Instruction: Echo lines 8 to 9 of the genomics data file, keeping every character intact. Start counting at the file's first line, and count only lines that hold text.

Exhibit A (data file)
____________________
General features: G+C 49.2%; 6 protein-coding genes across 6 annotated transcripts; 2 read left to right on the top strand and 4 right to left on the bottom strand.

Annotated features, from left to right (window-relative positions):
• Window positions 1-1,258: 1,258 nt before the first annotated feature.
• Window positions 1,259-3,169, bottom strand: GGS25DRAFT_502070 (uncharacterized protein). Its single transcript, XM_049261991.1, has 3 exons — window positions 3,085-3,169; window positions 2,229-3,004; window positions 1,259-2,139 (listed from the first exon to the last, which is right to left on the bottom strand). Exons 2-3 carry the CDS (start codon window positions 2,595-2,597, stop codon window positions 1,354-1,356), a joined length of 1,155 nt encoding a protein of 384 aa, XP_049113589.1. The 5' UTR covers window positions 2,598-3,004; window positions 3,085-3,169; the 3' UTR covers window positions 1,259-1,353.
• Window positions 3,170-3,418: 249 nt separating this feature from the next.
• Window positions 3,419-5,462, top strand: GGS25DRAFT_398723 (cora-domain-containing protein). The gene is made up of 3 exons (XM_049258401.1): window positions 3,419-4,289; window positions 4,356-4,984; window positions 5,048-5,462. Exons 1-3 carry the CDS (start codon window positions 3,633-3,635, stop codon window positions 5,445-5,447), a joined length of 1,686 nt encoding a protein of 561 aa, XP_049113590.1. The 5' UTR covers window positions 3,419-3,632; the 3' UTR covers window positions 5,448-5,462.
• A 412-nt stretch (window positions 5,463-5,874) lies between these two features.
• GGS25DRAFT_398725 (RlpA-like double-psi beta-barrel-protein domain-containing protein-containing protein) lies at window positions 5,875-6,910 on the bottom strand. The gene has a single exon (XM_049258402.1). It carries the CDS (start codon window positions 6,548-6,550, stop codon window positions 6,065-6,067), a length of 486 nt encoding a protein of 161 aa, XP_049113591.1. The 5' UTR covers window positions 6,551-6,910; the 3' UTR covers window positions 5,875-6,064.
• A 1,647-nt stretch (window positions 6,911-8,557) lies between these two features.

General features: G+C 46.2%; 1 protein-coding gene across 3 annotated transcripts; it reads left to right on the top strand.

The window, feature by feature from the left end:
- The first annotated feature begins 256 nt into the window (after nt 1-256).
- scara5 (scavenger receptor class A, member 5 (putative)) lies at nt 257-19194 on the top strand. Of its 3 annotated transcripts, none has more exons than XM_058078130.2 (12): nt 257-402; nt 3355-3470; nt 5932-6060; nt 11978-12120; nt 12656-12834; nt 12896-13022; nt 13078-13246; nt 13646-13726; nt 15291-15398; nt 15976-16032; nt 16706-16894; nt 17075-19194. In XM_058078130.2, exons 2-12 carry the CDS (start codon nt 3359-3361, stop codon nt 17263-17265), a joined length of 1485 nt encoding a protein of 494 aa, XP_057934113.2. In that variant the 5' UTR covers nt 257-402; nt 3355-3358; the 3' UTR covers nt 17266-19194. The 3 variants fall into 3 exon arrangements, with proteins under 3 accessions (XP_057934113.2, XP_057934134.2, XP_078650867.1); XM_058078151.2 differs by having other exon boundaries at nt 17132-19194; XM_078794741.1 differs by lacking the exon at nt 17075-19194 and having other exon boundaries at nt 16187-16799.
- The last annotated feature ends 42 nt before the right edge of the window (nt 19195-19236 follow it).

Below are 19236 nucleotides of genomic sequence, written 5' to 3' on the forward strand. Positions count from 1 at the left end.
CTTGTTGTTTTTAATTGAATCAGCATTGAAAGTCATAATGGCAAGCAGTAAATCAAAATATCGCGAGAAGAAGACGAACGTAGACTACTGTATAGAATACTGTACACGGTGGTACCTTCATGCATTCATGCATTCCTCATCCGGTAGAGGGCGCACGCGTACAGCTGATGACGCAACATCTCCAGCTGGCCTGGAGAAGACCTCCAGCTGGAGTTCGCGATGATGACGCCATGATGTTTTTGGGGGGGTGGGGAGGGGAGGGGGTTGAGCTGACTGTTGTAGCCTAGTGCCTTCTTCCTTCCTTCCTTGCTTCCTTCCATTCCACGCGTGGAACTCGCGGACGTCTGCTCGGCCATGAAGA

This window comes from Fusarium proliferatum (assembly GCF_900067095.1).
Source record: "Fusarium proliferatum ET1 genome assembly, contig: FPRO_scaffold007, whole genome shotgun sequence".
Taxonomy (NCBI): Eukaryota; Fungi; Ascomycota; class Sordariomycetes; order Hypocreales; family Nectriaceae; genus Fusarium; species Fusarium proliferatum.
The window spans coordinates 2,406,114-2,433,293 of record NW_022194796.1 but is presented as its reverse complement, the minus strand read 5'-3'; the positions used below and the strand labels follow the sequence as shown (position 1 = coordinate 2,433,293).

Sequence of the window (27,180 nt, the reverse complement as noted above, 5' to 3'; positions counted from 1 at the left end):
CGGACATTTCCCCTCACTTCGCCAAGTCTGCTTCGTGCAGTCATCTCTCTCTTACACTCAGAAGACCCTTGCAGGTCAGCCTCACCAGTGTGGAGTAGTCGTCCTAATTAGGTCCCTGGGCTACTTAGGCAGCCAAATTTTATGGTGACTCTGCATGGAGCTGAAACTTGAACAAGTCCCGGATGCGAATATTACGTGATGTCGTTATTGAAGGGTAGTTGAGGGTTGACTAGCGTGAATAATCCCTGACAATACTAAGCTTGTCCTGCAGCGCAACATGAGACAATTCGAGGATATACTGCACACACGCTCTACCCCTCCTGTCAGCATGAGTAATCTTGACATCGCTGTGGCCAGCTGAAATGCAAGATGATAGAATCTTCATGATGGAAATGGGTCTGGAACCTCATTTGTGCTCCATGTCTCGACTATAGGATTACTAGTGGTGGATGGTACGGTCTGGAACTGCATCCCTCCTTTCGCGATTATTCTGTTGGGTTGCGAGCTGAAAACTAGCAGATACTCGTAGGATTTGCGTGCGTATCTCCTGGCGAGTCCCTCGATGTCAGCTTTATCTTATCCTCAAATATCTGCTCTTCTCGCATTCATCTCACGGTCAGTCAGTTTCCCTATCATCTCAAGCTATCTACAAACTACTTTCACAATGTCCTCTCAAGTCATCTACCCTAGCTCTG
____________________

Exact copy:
• GGS25DRAFT_398725 (RlpA-like double-psi beta-barrel-protein domain-containing protein-containing protein) lies at window positions 5,875-6,910 on the bottom strand. The gene has a single exon (XM_049258402.1). It carries the CDS (start codon window positions 6,548-6,550, stop codon window positions 6,065-6,067), a length of 486 nt encoding a protein of 161 aa, XP_049113591.1. The 5' UTR covers window positions 6,551-6,910; the 3' UTR covers window positions 5,875-6,064.
• A 1,647-nt stretch (window positions 6,911-8,557) lies between these two features.